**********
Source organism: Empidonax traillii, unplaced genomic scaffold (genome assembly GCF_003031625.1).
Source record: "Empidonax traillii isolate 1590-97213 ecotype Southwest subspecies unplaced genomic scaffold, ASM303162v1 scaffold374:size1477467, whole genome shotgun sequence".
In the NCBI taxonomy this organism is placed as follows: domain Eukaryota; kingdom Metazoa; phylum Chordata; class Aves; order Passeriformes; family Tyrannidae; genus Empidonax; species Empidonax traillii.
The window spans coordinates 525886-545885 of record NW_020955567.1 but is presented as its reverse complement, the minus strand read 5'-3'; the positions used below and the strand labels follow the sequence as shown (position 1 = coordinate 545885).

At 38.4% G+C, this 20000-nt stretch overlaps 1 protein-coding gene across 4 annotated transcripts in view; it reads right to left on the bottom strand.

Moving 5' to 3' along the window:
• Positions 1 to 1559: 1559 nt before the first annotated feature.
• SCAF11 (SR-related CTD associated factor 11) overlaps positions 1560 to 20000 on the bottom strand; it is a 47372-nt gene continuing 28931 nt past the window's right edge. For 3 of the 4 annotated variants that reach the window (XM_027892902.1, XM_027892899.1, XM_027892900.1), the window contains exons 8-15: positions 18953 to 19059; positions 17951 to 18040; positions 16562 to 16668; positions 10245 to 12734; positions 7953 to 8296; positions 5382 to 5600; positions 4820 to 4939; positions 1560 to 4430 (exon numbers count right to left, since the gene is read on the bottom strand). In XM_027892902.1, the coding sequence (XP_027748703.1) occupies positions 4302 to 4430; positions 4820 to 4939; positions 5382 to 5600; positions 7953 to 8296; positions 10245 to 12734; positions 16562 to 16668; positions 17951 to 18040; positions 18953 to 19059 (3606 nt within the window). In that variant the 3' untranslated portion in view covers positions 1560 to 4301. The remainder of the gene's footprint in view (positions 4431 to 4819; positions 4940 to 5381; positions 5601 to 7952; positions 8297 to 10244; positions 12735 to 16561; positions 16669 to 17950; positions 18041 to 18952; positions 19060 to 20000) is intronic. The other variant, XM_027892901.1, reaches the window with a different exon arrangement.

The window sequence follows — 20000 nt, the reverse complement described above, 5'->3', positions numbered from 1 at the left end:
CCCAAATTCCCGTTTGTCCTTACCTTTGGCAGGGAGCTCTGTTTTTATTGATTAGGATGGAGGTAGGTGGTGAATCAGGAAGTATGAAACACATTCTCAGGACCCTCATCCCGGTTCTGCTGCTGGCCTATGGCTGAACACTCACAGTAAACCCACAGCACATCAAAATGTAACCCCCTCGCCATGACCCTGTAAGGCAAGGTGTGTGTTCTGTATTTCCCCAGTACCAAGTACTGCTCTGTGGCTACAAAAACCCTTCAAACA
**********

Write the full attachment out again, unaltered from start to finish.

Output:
Source organism: Empidonax traillii, unplaced genomic scaffold (genome assembly GCF_003031625.1).
Source record: "Empidonax traillii isolate 1590-97213 ecotype Southwest subspecies unplaced genomic scaffold, ASM303162v1 scaffold374:size1477467, whole genome shotgun sequence".
In the NCBI taxonomy this organism is placed as follows: domain Eukaryota; kingdom Metazoa; phylum Chordata; class Aves; order Passeriformes; family Tyrannidae; genus Empidonax; species Empidonax traillii.
The window spans coordinates 525886-545885 of record NW_020955567.1 but is presented as its reverse complement, the minus strand read 5'-3'; the positions used below and the strand labels follow the sequence as shown (position 1 = coordinate 545885).

At 38.4% G+C, this 20000-nt stretch overlaps 1 protein-coding gene across 4 annotated transcripts in view; it reads right to left on the bottom strand.

Moving 5' to 3' along the window:
• Positions 1 to 1559: 1559 nt before the first annotated feature.
• SCAF11 (SR-related CTD associated factor 11) overlaps positions 1560 to 20000 on the bottom strand; it is a 47372-nt gene continuing 28931 nt past the window's right edge. For 3 of the 4 annotated variants that reach the window (XM_027892902.1, XM_027892899.1, XM_027892900.1), the window contains exons 8-15: positions 18953 to 19059; positions 17951 to 18040; positions 16562 to 16668; positions 10245 to 12734; positions 7953 to 8296; positions 5382 to 5600; positions 4820 to 4939; positions 1560 to 4430 (exon numbers count right to left, since the gene is read on the bottom strand). In XM_027892902.1, the coding sequence (XP_027748703.1) occupies positions 4302 to 4430; positions 4820 to 4939; positions 5382 to 5600; positions 7953 to 8296; positions 10245 to 12734; positions 16562 to 16668; positions 17951 to 18040; positions 18953 to 19059 (3606 nt within the window). In that variant the 3' untranslated portion in view covers positions 1560 to 4301. The remainder of the gene's footprint in view (positions 4431 to 4819; positions 4940 to 5381; positions 5601 to 7952; positions 8297 to 10244; positions 12735 to 16561; positions 16669 to 17950; positions 18041 to 18952; positions 19060 to 20000) is intronic. The other variant, XM_027892901.1, reaches the window with a different exon arrangement.

The window sequence follows — 20000 nt, the reverse complement described above, 5'->3', positions numbered from 1 at the left end:
CCCAAATTCCCGTTTGTCCTTACCTTTGGCAGGGAGCTCTGTTTTTATTGATTAGGATGGAGGTAGGTGGTGAATCAGGAAGTATGAAACACATTCTCAGGACCCTCATCCCGGTTCTGCTGCTGGCCTATGGCTGAACACTCACAGTAAACCCACAGCACATCAAAATGTAACCCCCTCGCCATGACCCTGTAAGGCAAGGTGTGTGTTCTGTATTTCCCCAGTACCAAGTACTGCTCTGTGGCTACAAAAACCCTTCAAACA